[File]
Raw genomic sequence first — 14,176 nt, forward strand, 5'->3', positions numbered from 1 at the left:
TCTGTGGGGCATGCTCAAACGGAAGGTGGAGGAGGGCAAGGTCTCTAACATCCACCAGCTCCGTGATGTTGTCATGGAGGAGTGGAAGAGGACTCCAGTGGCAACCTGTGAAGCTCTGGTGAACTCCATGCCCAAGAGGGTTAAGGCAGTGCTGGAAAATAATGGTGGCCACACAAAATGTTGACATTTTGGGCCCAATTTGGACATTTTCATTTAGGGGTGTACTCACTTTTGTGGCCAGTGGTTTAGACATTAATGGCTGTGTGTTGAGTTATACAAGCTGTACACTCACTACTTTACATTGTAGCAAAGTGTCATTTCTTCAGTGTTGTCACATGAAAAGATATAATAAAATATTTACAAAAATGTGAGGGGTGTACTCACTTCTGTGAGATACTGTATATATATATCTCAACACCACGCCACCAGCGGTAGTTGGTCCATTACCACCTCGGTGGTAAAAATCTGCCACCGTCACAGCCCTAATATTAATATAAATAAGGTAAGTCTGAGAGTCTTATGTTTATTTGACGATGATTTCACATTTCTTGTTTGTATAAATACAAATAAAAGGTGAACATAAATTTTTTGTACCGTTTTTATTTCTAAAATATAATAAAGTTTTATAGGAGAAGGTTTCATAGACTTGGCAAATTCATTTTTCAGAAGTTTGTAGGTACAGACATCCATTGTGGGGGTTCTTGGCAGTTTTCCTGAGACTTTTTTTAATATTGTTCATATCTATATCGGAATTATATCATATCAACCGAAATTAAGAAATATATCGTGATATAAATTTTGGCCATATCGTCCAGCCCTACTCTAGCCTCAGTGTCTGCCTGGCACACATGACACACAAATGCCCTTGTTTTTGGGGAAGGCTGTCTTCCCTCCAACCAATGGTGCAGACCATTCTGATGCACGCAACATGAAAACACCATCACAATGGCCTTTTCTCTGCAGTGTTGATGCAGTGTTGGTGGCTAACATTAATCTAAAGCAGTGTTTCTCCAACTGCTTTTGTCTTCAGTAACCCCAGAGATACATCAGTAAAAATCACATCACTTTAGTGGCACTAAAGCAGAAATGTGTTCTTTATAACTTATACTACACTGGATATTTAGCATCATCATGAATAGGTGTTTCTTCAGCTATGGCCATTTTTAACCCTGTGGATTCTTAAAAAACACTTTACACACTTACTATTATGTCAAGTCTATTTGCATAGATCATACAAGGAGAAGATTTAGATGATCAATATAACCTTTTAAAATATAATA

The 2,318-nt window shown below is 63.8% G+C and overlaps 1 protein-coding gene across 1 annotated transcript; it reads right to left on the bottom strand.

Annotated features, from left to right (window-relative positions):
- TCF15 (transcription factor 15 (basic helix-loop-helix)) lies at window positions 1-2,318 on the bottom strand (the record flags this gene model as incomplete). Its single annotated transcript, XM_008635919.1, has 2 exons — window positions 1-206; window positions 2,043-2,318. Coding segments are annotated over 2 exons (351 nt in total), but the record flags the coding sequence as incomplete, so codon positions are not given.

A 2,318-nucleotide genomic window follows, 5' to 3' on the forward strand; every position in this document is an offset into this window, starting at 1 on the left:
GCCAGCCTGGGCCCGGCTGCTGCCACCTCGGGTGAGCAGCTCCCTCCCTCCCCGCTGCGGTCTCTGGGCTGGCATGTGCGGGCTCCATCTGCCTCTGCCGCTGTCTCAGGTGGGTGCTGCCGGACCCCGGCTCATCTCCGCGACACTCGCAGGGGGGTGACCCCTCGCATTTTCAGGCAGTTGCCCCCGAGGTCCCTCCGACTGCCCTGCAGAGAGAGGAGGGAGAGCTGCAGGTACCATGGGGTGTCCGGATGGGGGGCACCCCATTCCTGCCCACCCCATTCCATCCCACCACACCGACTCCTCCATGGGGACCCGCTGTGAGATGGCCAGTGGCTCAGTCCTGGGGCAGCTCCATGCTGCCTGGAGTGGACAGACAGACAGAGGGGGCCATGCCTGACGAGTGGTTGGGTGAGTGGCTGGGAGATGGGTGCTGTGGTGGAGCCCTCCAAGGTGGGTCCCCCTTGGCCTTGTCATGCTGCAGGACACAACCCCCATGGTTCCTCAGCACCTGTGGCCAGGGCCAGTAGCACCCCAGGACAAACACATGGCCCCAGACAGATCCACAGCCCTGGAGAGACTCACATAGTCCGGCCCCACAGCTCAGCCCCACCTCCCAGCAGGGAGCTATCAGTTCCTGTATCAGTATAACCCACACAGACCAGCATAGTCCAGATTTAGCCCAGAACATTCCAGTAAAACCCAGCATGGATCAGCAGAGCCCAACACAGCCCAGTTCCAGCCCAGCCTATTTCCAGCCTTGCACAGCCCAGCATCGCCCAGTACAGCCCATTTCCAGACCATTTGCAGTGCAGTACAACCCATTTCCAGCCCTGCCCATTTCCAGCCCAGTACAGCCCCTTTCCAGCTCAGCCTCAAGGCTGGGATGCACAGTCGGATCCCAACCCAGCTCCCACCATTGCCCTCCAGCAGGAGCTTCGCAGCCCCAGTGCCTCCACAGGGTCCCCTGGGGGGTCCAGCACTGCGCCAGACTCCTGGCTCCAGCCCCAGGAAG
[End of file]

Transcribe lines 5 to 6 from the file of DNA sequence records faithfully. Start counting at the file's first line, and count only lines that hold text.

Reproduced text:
- TCF15 (transcription factor 15 (basic helix-loop-helix)) lies at window positions 1-2,318 on the bottom strand (the record flags this gene model as incomplete). Its single annotated transcript, XM_008635919.1, has 2 exons — window positions 1-206; window positions 2,043-2,318. Coding segments are annotated over 2 exons (351 nt in total), but the record flags the coding sequence as incomplete, so codon positions are not given.

A 2,318-nucleotide genomic window follows, 5' to 3' on the forward strand; every position in this document is an offset into this window, starting at 1 on the left: